The Independent takes a different approach, building their report on the fact that the book is set back in 1969 ("James Bond will be thrust into a world of Woodstock, Vietnam protests and man's first steps on the Moon.")
But all the reports include a mention of how Boyd has purposely avoided seeing the new mega-hit James Bond film, Skyfall, although none explain exactly why. Presumably Boyd doesn't want to be influenced by the Film Bond? Fair enough. But The Independent also has this:
An expert in Bond’s life and times, Boyd corrects an error in the climax of Sam Mendes’ film, which sought to return OO7 to his childhood home, the Skyfall Lodge in Glencoe, Scotland. “Bond was brought up by an aunt in somewhere like Wiltshire,” Boyd said.
Boyd isn't entirely right about this. Bond's time at Skyfall Lodge precedes his going to live with his aunt. Skyfall was the home of his parents. After their death, he was sent to live with his aunt. Of course, the Skyfall mythology is a completely new invention by the screenwriters, but one of the many things I liked about the new Bond film is how it included Bond's childhood without contradicting Fleming or even Charlie Higson's Young Bond series.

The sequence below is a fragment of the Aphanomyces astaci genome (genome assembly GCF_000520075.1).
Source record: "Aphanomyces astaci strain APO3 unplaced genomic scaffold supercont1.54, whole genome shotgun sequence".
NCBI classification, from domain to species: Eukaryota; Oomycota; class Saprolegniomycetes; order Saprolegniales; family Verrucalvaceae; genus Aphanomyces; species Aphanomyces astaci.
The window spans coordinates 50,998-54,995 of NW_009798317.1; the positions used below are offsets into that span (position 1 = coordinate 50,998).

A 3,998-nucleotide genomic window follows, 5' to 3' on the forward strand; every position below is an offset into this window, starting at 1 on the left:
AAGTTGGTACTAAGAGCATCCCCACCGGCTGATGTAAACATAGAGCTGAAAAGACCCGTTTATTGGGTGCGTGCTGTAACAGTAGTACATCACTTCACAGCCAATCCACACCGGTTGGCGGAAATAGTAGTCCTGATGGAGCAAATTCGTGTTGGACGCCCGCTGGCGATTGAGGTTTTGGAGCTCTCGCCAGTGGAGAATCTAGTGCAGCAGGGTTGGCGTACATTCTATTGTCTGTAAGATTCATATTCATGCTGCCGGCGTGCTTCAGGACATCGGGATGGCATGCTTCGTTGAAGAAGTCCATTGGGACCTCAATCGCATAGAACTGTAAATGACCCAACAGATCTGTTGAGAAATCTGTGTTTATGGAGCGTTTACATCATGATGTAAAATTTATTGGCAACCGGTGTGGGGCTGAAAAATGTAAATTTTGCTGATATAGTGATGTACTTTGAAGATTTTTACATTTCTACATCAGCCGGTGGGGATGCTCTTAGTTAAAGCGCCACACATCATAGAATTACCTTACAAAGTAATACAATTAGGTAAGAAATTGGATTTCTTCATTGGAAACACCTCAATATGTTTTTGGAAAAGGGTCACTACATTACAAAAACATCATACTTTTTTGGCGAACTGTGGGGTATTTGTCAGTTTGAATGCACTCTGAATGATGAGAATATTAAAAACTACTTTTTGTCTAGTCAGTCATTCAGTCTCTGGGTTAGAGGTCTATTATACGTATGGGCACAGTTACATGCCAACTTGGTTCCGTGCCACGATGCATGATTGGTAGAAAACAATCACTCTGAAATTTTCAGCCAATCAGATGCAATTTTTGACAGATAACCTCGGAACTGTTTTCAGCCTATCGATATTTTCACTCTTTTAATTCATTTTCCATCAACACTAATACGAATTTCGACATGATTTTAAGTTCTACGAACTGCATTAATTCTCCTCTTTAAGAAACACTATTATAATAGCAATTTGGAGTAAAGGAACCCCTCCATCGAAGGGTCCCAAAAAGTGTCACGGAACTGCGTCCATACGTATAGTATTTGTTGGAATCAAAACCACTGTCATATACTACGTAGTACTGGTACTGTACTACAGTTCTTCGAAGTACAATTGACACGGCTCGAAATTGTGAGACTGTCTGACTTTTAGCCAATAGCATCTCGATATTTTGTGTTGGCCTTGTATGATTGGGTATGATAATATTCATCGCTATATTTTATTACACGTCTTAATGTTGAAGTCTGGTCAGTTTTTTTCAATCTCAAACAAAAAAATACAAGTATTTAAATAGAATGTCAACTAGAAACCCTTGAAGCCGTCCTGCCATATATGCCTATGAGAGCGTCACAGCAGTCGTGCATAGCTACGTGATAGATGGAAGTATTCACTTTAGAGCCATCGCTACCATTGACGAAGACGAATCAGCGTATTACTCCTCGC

Anyway, here are the articles, all of which appeared today:
- The Independent: From Skyfall to the Sixties: New James Bond novel by author William Boyd set in 1969
- The Telegraph: 'Cartoon' film James Bond should be 'massive boozer', claims William Boyd
- Mail Online: James Bond is a 'massive boozer' who has been portrayed as a cartoon character in films, says author of next 007 novel
William Boyd's Bond novel will be published in Fall of 2013 by Jonathan Cape in the UK and HarperCollins in the U.S and Canada.
Certainly, Fleming doesn't describes exactly where Bond lived. All we know is "Glencoe", so it's safe for the screenwriters to set up the Skyfall Lodge there.ReplyDelete
As much as I loved Skyfall, it does actually contradict Charlie Higson's Young Bond series in that it says that Kincade told Bond that his parents had died whereas, in Higson's SilverFin, it is Bond's aunt who breaks the news to him.ReplyDelete
Ah, nice catch. But not a huge inconsistency. We can let it slide, I think.ReplyDelete
Oh yeah, of course, I love the Bond films and the Young Bond series too much to let it bother me that much.ReplyDelete